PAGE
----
Time on the minds of Ski to Sea officials ahead of 2013 race


Ski to Sea Road Bike Leg

The Bagelry teammates James Lander, right, and Chris Teufel, left, exchange a timing chip between the running and road biking legs of Ski to Sea Sunday, May 29, 2011, in the Mount Baker area.


BELLINGHAM - In 2007, Ski to Sea Race Director Pete Coy and the race committee introduced electronic chip timing to the annual Memorial Day weekend, 93-mile, seven-leg relay race from Mt. Baker Ski Area to Bellingham Bay, bringing Whatcom County's annual celebration of the recreational sports in the area into the 21st century.

In 2012, the race's timing system fell back into the Dark Ages.

"We know we have a very difficult event to time electronically," Coy said earlier this month. "With seven finish lines, we require seven timing systems and a way to compile the results from all seven. Not many companies have that much timing equipment and it only takes one of them going down to create problems."

Last year, there were two timing system failures.

The race started off with a cross-country skier crashing into the timing system at the finish of that leg, taking it out of commission.

The timing system on the downhill leg suffered an equipment failure, according to Eric Ewing, manager of the Pacific Northwest division of Milliseconds, the timing company.

Skiers' times ended up being inaccurate, incomplete and in many cases just plain bizarre.

And the results trouble trickled down to the running leg, as well. Without accurate start times at the end of the downhill leg, it was impossible to figure out how long it took each runner to finish the eight-mile run from Mt. Baker Ski Area to the Shuksan Department of Transportation shed.

The race's only backup to the system was a set of volunteers at each of the seven finish lines writing down team's bib numbers in the order they finished. While that got the order of the finishers, accurate times for most competitors on those legs will never be known for sure, though team overall times were accurate.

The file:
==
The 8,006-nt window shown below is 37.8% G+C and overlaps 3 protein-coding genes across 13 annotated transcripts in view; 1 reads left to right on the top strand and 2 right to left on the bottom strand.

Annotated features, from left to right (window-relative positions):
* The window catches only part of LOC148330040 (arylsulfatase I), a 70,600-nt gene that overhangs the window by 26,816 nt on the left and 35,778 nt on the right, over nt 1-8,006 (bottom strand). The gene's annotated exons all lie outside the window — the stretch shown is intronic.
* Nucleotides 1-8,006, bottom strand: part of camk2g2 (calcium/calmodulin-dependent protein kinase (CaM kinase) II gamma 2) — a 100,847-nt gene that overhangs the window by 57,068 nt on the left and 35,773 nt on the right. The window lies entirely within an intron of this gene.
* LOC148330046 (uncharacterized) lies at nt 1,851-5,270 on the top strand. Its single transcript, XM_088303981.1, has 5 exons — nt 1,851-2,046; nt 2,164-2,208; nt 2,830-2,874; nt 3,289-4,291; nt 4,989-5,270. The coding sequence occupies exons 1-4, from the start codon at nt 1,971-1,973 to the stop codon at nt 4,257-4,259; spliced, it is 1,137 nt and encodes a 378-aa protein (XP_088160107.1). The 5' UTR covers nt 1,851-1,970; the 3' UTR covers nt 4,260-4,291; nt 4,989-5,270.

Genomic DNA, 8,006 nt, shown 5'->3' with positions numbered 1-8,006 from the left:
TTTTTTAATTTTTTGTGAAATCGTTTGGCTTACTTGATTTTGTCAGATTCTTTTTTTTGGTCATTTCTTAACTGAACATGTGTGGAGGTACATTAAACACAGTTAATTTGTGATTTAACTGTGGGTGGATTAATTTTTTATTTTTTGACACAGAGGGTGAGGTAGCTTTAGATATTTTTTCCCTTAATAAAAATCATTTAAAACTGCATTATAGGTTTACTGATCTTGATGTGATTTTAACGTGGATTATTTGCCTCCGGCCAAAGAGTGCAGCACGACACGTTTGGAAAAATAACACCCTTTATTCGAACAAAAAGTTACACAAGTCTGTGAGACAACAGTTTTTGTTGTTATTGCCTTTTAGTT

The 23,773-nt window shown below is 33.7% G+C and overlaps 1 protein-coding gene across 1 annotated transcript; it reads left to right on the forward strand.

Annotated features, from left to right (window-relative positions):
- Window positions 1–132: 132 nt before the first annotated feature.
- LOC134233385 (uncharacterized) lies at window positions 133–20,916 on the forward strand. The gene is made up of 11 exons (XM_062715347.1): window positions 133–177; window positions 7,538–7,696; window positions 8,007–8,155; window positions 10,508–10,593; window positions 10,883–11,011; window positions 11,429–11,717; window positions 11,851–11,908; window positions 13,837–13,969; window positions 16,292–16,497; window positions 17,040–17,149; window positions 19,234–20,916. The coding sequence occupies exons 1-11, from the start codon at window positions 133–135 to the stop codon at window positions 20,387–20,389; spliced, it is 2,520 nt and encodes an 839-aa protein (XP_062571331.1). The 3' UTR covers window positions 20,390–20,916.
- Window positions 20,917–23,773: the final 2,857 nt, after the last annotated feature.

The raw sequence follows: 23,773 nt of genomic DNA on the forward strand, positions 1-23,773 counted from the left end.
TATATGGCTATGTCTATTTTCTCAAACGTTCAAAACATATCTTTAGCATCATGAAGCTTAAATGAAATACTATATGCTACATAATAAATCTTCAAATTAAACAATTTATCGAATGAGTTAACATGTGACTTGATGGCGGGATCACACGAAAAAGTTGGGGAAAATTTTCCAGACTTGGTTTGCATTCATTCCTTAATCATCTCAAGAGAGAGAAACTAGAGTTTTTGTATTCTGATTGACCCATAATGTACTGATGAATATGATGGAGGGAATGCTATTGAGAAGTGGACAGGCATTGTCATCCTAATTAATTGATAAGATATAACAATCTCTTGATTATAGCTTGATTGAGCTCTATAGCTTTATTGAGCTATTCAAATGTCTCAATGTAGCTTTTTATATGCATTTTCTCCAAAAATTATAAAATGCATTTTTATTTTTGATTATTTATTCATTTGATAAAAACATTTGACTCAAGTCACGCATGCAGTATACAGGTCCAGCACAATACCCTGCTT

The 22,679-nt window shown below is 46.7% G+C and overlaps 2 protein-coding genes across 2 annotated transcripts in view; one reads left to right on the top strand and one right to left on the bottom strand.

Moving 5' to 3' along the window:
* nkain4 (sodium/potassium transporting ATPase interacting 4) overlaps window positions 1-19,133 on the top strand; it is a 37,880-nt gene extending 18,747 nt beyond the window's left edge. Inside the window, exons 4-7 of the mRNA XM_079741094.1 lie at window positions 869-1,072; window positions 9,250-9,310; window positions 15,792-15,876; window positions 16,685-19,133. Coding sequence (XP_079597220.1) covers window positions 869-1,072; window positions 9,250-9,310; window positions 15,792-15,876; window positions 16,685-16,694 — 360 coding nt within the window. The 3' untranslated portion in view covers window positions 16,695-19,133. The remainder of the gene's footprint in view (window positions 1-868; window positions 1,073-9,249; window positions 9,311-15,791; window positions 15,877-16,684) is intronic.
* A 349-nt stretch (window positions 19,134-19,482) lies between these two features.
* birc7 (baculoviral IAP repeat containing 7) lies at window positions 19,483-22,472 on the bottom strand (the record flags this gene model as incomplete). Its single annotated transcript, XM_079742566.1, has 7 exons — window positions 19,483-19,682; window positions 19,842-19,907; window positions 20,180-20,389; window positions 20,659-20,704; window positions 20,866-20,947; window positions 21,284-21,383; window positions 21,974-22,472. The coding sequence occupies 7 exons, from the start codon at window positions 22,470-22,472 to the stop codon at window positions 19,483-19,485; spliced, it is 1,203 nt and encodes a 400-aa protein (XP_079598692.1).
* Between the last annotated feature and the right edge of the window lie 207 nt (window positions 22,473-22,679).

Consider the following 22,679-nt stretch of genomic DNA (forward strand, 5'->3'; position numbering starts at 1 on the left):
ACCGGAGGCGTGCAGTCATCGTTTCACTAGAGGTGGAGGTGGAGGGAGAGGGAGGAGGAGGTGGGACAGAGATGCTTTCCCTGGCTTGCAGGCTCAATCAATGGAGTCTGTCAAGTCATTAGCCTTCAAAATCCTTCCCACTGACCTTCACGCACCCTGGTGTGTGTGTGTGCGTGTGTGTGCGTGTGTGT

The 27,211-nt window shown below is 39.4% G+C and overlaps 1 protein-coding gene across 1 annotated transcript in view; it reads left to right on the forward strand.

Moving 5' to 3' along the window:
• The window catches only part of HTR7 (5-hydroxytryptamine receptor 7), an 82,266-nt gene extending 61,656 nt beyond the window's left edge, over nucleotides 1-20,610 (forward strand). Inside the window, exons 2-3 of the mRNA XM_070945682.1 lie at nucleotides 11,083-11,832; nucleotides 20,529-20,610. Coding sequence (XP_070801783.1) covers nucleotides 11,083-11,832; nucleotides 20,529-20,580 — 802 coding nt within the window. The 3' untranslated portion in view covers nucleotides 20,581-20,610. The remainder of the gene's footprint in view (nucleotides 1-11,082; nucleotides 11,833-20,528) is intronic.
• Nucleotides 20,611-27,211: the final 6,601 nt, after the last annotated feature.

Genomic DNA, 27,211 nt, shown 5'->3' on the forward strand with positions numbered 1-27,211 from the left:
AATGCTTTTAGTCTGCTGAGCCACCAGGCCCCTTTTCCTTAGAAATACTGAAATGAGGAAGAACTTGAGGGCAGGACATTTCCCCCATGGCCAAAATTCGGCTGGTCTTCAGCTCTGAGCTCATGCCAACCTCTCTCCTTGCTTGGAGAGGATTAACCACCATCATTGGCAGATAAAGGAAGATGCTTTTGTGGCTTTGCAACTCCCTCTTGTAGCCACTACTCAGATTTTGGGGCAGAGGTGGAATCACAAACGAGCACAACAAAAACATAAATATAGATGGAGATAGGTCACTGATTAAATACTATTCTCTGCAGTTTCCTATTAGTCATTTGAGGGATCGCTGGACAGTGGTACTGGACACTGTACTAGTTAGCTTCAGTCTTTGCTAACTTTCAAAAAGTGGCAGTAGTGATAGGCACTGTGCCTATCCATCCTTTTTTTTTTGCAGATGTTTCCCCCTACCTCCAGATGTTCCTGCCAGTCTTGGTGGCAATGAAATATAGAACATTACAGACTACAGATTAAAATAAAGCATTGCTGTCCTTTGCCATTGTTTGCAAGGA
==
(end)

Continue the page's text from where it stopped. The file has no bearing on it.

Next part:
"I have heard a few comments from more seasoned racers that are in a lot of races, but mostly they said, 'Hey, that's racing. It happens at every race,'" Coy said. "Some of our Recreational Division racers, they said, 'Hey, we're just happy to finish the race. We don't care about our time. We knew we probably weren't going to be competitive.' I was probably more frustrated than anybody by the fact it didn't work out the way it was supposed to happen."

And when Coy is frustrated by something, he's the type of guy to make a change.

Change is exactly what he and the race committee set out to do achieve for 2013.

Welcome Race Day Timing Solutions out of Kansas City to Whatcom County, as the company takes over the timing duty from Milliseconds.

"When we went looking at timing companies, Race Day Timing Solutions was the only one that could provide us what we were looking for with two, independent timing systems at each leg," Coy said. "I said we need a primary and we need a backup at all seven finish lines."

Coy estimated that 95 percent of the time, assuming both systems are working, the two identical systems will record two times, about a half second apart, for each competitor as they finish. In the instances that the first timing system misses a chip as it crosses, the second should get it.